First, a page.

Solid shells are today highly prized, but they are difficult and expensive to make and are usually reserved for snare drums. It’s most unusual for a complete drum kit to be made from solid timber, although at least one major company, Noble and Cooley, has offered a full range of solid sizes in the recent past. Another way of achieving what is almost a solid shell is via the ancient technique of stave construction. This is the same method used to make barrels n and some congas and bongos n where vertical sections of wood are joined into a circle.
This type of construction produces a shell that is free from the ewanting-to-straighten-out’ tension of bent wood. The Italian company Tamburo constructs complete kits in this manner, using maple and mahogany. The staves have interlocking zigzag cuts so that they slot together precisely. Each different diameter of drum requires the staves to be cut at a different angle, which means a large investment in special machinery. Tamburo drums are, however, left with multi-flat-faced exteriors.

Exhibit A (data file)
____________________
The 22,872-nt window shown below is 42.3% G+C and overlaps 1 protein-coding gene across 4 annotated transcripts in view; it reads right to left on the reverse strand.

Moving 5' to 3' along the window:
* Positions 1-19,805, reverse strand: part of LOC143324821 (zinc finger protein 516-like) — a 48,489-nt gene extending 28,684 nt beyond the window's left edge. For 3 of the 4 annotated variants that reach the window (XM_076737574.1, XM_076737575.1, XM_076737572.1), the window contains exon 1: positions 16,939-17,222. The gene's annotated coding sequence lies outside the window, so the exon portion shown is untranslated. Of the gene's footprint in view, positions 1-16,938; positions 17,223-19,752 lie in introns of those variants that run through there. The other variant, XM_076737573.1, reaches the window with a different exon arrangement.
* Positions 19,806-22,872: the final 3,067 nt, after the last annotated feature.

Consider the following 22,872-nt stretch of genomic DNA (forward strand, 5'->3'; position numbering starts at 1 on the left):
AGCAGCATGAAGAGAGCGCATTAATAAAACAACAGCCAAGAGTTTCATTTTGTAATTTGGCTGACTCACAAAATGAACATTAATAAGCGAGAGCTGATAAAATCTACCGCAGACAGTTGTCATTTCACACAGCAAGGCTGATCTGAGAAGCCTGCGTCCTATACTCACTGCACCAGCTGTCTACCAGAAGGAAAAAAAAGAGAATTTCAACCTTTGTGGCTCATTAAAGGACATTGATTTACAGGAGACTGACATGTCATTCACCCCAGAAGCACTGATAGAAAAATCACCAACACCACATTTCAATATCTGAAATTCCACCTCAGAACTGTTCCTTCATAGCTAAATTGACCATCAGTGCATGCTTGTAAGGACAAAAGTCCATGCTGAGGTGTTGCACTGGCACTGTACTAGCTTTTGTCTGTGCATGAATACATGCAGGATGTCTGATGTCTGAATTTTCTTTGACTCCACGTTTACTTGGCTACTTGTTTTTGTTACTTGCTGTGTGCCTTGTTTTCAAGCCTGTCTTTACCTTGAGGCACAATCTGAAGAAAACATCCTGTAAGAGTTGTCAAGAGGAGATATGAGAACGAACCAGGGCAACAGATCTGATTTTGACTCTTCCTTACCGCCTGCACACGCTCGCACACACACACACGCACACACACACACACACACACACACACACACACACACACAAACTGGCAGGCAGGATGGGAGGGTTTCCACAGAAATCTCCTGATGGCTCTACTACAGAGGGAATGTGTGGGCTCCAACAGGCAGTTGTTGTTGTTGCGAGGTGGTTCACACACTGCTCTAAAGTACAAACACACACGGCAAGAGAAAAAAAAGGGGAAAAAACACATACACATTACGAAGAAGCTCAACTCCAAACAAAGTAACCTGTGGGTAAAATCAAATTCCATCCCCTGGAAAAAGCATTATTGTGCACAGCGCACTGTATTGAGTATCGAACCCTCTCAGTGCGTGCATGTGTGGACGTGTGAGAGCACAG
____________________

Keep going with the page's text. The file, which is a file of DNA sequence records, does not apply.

Although this looks rather attractive it creates a problem with the bearing edge. Rather than sanding the edge into a round, Tamburo has chosen to attach a circular edge sleeve made from a tough black plastic material called ABS. This strengthens the shell but insulates the head from direct contact with the wood. Still, when I tried them, they certainly projected very well.